After tomorrow, which is the Baptism of Our Lord, the Church will change its liturgical colors from white to green. Green signifies growth, and Epiphany truly is a season in which we are invited to grow into the likeness and image of Christ. Will you be like Peter this season, proclaiming Christ is Lord, yet wondering how to follow him? Will you be like Paul, in need of conversion from this or that in order to truly follow in his path? Ponder these questions that the Church naturally gives at this time, then live into their answers knowing God as Emmanuel is always with you.

Fully Human. Fully Divine.

John 1:1-14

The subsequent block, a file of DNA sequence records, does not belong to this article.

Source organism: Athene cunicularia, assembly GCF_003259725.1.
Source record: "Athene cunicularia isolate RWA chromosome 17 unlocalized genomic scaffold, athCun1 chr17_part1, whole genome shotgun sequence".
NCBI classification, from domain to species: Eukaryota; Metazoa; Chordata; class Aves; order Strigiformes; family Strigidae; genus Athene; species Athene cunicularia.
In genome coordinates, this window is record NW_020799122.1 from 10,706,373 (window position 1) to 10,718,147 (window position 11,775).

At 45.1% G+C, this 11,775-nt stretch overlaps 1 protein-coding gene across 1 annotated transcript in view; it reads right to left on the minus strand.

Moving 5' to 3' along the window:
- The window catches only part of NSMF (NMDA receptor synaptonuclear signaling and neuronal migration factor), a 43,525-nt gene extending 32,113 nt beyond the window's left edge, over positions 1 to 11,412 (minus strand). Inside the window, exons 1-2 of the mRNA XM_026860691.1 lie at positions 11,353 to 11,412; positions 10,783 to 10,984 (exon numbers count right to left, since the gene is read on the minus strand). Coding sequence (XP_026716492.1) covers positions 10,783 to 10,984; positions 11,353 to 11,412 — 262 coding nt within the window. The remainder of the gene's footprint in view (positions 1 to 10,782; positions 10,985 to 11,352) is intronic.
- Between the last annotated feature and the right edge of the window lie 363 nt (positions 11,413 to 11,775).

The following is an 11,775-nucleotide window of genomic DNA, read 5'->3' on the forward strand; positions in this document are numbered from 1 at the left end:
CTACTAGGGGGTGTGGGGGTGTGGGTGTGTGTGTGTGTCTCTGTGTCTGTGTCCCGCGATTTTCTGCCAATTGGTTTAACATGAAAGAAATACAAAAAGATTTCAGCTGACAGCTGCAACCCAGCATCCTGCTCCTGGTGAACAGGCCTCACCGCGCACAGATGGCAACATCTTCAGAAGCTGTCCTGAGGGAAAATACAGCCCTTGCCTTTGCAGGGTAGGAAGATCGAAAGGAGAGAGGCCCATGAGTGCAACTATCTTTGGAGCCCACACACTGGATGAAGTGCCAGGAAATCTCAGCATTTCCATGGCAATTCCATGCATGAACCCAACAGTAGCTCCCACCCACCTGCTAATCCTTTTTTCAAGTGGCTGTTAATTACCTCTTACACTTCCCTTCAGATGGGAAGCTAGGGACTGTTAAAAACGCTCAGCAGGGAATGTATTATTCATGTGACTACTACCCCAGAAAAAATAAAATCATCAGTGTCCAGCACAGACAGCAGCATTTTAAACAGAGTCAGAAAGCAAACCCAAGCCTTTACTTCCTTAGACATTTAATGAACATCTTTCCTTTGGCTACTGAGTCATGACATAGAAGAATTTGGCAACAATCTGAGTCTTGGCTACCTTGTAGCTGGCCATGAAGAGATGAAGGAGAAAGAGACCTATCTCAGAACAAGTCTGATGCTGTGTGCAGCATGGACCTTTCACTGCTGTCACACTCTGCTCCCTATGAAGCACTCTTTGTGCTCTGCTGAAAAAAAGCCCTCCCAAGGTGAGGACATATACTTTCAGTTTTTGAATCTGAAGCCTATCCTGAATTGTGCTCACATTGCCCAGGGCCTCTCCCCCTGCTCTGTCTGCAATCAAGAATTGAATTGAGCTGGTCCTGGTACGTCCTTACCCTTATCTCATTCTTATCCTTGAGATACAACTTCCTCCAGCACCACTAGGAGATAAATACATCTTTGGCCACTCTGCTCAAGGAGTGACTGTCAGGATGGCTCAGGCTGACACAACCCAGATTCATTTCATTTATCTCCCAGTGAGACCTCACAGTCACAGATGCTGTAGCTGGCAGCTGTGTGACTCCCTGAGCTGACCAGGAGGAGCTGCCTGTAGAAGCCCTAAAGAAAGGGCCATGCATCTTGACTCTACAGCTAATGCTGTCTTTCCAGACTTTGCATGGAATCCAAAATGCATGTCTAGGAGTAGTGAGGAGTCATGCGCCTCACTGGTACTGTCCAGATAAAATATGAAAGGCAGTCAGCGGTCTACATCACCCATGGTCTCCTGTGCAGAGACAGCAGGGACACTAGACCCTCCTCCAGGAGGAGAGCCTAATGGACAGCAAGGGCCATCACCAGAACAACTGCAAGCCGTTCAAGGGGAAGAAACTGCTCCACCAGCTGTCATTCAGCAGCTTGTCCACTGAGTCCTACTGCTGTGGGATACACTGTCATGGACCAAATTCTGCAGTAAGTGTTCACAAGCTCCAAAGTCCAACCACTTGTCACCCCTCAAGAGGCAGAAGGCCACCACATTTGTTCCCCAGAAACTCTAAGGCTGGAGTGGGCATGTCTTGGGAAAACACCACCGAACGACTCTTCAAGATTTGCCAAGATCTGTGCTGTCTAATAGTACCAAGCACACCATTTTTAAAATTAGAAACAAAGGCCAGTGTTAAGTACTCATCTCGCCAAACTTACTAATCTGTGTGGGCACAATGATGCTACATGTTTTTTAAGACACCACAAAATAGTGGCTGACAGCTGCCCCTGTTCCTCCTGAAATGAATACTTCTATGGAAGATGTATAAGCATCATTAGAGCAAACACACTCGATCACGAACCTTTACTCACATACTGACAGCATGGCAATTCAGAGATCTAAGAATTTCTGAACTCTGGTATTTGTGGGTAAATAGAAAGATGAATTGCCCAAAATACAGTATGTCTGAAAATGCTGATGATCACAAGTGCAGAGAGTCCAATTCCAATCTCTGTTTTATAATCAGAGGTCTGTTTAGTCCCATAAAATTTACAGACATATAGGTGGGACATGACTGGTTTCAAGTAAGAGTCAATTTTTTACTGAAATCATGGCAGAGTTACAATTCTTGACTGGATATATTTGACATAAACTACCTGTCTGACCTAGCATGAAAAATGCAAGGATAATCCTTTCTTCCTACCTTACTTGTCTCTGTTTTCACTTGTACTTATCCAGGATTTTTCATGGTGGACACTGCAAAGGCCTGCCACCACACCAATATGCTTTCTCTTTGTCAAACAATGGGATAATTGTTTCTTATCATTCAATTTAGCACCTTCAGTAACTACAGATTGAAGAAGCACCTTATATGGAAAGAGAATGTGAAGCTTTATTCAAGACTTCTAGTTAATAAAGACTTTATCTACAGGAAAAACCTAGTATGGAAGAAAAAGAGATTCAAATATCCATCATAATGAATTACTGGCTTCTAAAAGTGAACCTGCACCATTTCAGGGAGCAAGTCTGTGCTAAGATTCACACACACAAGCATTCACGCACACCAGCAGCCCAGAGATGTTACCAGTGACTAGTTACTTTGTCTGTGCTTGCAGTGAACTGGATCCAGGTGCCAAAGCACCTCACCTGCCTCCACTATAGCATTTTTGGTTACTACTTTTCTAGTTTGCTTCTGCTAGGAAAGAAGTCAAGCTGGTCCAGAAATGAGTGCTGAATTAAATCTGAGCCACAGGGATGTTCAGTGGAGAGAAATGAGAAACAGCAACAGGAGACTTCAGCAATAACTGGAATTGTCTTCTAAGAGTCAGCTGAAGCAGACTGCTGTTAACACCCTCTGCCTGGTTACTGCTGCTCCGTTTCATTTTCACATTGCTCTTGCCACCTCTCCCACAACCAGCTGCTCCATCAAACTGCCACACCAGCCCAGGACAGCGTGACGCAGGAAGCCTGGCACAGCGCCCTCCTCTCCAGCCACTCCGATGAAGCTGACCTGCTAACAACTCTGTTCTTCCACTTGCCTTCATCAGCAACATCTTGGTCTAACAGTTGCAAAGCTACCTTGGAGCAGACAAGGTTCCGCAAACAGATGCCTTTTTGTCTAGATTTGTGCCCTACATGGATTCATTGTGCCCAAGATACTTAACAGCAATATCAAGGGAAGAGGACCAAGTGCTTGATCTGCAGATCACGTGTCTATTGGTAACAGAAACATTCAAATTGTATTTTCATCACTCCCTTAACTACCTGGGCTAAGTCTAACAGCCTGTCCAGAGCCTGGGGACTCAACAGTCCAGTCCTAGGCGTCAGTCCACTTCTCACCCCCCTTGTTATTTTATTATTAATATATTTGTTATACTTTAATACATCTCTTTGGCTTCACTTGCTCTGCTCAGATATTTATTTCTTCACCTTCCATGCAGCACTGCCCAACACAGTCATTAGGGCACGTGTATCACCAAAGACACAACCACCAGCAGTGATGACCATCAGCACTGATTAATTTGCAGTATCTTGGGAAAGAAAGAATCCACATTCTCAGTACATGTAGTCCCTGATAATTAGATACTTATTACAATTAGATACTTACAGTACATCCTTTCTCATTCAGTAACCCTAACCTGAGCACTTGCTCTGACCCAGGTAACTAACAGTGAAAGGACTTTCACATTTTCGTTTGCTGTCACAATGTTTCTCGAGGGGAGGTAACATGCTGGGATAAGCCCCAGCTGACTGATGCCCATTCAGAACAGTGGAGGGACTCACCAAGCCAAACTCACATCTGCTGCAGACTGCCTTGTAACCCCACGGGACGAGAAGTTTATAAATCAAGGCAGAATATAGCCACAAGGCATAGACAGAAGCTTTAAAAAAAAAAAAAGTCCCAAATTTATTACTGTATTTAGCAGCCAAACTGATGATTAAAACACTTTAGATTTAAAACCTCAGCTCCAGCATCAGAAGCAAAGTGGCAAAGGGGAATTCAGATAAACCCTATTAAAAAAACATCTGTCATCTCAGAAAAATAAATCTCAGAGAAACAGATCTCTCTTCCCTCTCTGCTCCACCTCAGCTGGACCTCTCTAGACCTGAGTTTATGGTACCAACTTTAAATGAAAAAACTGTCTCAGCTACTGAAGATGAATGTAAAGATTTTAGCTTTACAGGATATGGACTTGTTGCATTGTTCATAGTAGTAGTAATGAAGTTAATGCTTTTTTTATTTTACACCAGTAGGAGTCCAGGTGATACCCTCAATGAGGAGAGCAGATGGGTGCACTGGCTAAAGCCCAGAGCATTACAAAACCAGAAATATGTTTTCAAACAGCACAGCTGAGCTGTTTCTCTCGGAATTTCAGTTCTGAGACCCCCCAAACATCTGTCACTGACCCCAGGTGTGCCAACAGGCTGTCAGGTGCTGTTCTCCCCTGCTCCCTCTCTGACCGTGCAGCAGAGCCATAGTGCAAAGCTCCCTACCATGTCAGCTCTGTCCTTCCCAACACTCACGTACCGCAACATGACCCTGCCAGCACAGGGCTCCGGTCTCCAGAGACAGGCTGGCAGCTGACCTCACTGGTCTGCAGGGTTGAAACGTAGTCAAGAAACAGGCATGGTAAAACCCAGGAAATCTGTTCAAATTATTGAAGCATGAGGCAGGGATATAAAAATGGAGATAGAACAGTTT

Last night we remembered together the infancy narrative of Jesus. We listened (yet again) to God coming into the world as a child. This morning, John’s Gospel expands this story adding an element of theological significance: The Word was made flesh. The Greek literally means, “pitched his tent among us.” God pitched his tent among us, and put on flesh. He became an icon, an image, a body for our sake. Today is the Feast of the Incarnation of Jesus Christ Our Lord. We celebrate God becoming incarnate in the person of Jesus Christ – not Spirit as software somehow booting up with the body and hardware of Jesus, but Body and Spirit so intricately connected that Christ can only be described as fully human and fully divine. This is good news for us, and what it means is that our very bodies are sanctified and made holy in and by and through Christ. We are made holy because God (and God’s Body) is holy. This is our Christmas gift, and we are to share it with the world as Christ continually (and intimately) shares his body with us each and every time Holy Communion is celebrated. This Christmas, may we all remember the gift that keeps on giving – that is – Jesus Christ Our Lord who in these holy mysteries feeds us with spiritual food made for holy bodies.